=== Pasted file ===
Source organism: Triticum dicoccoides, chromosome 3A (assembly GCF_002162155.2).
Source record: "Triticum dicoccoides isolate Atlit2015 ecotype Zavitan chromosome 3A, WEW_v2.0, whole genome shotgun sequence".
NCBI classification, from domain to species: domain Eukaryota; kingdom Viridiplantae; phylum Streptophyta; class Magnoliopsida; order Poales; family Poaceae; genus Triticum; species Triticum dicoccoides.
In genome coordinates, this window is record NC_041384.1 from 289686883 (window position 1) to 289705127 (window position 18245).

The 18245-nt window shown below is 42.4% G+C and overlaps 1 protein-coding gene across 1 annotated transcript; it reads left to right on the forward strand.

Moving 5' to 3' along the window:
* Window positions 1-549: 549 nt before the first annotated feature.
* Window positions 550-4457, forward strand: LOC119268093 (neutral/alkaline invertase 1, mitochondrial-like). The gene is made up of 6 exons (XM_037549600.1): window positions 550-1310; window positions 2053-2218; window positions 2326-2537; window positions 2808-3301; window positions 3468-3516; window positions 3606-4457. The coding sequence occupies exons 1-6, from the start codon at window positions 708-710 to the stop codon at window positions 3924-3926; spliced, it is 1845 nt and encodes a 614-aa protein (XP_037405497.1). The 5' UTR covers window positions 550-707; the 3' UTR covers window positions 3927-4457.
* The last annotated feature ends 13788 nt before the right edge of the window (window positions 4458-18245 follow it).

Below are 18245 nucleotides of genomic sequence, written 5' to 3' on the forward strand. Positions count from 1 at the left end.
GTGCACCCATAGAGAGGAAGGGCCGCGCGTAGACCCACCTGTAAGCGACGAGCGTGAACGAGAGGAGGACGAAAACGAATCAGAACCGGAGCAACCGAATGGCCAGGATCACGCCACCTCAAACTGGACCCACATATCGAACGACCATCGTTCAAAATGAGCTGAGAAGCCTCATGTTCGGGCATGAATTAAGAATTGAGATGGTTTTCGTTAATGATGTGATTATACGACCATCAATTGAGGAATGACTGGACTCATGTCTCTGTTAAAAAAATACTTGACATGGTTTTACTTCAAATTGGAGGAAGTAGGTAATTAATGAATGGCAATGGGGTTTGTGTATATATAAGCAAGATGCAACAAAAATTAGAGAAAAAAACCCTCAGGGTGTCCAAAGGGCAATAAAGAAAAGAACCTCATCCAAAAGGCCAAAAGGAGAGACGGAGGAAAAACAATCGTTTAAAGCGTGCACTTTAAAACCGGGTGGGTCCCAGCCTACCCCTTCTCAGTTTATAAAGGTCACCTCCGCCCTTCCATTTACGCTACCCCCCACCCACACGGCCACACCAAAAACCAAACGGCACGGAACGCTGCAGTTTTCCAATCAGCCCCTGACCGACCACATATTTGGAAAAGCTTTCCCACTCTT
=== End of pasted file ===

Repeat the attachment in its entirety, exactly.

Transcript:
Source organism: Triticum dicoccoides, chromosome 3A (assembly GCF_002162155.2).
Source record: "Triticum dicoccoides isolate Atlit2015 ecotype Zavitan chromosome 3A, WEW_v2.0, whole genome shotgun sequence".
NCBI classification, from domain to species: domain Eukaryota; kingdom Viridiplantae; phylum Streptophyta; class Magnoliopsida; order Poales; family Poaceae; genus Triticum; species Triticum dicoccoides.
In genome coordinates, this window is record NC_041384.1 from 289686883 (window position 1) to 289705127 (window position 18245).

The 18245-nt window shown below is 42.4% G+C and overlaps 1 protein-coding gene across 1 annotated transcript; it reads left to right on the forward strand.

Moving 5' to 3' along the window:
* Window positions 1-549: 549 nt before the first annotated feature.
* Window positions 550-4457, forward strand: LOC119268093 (neutral/alkaline invertase 1, mitochondrial-like). The gene is made up of 6 exons (XM_037549600.1): window positions 550-1310; window positions 2053-2218; window positions 2326-2537; window positions 2808-3301; window positions 3468-3516; window positions 3606-4457. The coding sequence occupies exons 1-6, from the start codon at window positions 708-710 to the stop codon at window positions 3924-3926; spliced, it is 1845 nt and encodes a 614-aa protein (XP_037405497.1). The 5' UTR covers window positions 550-707; the 3' UTR covers window positions 3927-4457.
* The last annotated feature ends 13788 nt before the right edge of the window (window positions 4458-18245 follow it).

Below are 18245 nucleotides of genomic sequence, written 5' to 3' on the forward strand. Positions count from 1 at the left end.
GTGCACCCATAGAGAGGAAGGGCCGCGCGTAGACCCACCTGTAAGCGACGAGCGTGAACGAGAGGAGGACGAAAACGAATCAGAACCGGAGCAACCGAATGGCCAGGATCACGCCACCTCAAACTGGACCCACATATCGAACGACCATCGTTCAAAATGAGCTGAGAAGCCTCATGTTCGGGCATGAATTAAGAATTGAGATGGTTTTCGTTAATGATGTGATTATACGACCATCAATTGAGGAATGACTGGACTCATGTCTCTGTTAAAAAAATACTTGACATGGTTTTACTTCAAATTGGAGGAAGTAGGTAATTAATGAATGGCAATGGGGTTTGTGTATATATAAGCAAGATGCAACAAAAATTAGAGAAAAAAACCCTCAGGGTGTCCAAAGGGCAATAAAGAAAAGAACCTCATCCAAAAGGCCAAAAGGAGAGACGGAGGAAAAACAATCGTTTAAAGCGTGCACTTTAAAACCGGGTGGGTCCCAGCCTACCCCTTCTCAGTTTATAAAGGTCACCTCCGCCCTTCCATTTACGCTACCCCCCACCCACACGGCCACACCAAAAACCAAACGGCACGGAACGCTGCAGTTTTCCAATCAGCCCCTGACCGACCACATATTTGGAAAAGCTTTCCCACTCTT